People have funny ways of describing hit pop songs. A song is "infectious," an "earworm." It "gets under your skin." It's not summer without little annoyances — sunburn, mosquito bites, sweat — just as it's not summer without the Song of the Summer. We're talking about a song (or two, or three) that explodes and quickly permeates pop culture. It runs rampant up and down your radio dial, around your parties and deep in your brain. Perhaps this is why such pop music is described in terms usually reserved for the plague.

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Indian Times
9:30 pm
Fri June 21, 2013

William Thorpe, Son of Jim Thorpe, Says Native American Olympics Was “Dad’s Dream”

William Thorpe, eldest living son of Jim Thorpe
Credit Susan Shannon

William Thorpe, Jim Thorpe’s oldest living son, sat on the reviewing stand with tribal chiefs and other dignitaries from the native world to watch as Native American athletes from 61 tribes from across the nation to participate in the opening ceremonies for the second annual Jim Thorpe Native American Games.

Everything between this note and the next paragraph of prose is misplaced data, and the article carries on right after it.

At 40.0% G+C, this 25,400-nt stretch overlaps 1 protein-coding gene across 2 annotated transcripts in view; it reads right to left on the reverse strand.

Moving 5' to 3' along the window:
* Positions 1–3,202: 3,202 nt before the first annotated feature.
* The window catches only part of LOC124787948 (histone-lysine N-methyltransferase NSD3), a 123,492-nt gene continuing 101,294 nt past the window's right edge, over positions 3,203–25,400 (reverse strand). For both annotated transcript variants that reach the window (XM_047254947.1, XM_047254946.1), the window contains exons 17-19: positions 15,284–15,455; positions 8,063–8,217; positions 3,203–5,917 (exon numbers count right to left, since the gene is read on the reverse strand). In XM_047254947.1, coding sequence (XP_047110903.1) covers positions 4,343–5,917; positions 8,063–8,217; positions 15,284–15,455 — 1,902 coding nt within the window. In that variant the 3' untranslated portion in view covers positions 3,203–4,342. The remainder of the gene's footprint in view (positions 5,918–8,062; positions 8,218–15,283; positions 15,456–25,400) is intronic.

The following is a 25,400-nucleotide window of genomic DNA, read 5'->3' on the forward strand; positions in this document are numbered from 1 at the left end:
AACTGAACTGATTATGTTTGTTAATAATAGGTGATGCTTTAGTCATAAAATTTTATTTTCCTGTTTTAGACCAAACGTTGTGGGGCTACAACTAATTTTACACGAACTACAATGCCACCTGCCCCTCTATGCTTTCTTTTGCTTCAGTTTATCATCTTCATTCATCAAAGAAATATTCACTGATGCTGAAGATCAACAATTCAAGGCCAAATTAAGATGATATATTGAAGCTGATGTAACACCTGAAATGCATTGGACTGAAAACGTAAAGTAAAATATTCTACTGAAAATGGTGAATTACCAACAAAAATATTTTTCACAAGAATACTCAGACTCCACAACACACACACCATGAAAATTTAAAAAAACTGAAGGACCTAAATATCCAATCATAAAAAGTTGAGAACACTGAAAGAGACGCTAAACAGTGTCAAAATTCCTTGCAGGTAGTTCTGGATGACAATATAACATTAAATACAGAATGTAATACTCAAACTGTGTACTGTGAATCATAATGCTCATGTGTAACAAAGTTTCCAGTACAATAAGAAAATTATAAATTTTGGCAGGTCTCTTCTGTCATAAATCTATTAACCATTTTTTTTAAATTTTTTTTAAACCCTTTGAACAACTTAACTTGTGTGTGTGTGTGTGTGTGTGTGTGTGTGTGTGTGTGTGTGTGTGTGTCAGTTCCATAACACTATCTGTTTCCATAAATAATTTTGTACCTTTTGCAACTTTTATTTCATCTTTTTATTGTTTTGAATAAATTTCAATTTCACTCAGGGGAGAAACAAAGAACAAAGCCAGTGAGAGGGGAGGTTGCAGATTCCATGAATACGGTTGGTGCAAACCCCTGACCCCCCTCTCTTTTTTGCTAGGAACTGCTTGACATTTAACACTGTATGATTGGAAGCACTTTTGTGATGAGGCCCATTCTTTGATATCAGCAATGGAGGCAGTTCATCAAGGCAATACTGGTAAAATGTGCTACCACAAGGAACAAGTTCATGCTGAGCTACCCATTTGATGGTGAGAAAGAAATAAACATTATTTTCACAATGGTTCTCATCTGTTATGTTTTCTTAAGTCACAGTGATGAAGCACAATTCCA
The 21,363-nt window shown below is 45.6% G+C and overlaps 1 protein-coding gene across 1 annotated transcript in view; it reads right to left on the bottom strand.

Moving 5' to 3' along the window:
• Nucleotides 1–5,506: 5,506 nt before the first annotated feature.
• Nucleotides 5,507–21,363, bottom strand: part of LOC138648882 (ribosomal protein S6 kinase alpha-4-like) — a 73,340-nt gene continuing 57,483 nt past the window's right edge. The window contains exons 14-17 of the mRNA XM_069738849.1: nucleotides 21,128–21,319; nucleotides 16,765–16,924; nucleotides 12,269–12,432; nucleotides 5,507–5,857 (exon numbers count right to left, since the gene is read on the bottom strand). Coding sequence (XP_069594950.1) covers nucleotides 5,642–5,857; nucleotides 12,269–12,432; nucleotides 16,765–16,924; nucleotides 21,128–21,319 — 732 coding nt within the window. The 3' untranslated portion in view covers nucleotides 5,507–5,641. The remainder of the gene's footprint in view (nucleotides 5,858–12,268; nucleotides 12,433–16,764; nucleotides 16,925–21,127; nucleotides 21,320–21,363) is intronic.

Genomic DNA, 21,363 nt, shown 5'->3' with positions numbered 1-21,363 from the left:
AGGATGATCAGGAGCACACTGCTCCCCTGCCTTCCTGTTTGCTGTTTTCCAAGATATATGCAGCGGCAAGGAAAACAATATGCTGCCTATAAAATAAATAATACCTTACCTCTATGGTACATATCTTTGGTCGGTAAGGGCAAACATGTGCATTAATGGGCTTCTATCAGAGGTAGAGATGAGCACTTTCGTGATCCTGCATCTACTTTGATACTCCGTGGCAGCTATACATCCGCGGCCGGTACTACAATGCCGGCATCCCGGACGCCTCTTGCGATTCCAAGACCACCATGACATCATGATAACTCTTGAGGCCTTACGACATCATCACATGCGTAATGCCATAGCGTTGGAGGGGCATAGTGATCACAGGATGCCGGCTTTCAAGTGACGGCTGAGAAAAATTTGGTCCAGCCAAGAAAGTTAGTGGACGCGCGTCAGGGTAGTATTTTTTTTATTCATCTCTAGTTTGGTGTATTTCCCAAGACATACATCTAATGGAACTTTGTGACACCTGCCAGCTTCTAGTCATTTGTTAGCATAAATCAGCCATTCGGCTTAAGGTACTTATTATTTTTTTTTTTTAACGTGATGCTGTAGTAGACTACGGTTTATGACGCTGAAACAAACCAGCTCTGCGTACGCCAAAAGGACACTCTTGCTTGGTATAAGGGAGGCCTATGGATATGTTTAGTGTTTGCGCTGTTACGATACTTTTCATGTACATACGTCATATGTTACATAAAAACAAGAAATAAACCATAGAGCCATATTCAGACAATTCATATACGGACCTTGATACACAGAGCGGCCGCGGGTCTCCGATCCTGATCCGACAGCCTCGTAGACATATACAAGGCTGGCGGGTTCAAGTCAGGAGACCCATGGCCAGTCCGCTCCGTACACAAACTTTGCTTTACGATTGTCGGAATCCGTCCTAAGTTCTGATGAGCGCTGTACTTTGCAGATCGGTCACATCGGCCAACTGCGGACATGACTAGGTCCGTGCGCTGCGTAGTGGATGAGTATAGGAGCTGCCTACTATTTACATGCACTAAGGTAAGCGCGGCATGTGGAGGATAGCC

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Indian Times
9:14 pm
Fri June 21, 2013

61 Tribes Represented at Jim Thorpe Native American Games in Oklahoma City

Basketball in the Abe Lemmons Arena on the OCU campus
Credit Susan Shannon

Native American athletes from 61 tribes from across the nation competed in the second annual Jim Thorpe Native American Games.  Athletes competed in activities such as basketball, golf, martial arts, wrestling and softball at several sports venues.

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The Two-Way
4:39 pm
Fri June 21, 2013

Online Sales Cost Cities And Counties Billions In Taxes, Mayors Say

A chart shows estimated tax revenue losses due to online sales in 11 U.S. cities. Figures for 2013 are projections.
IHS Global Insight

Originally published on Fri June 21, 2013 4:53 pm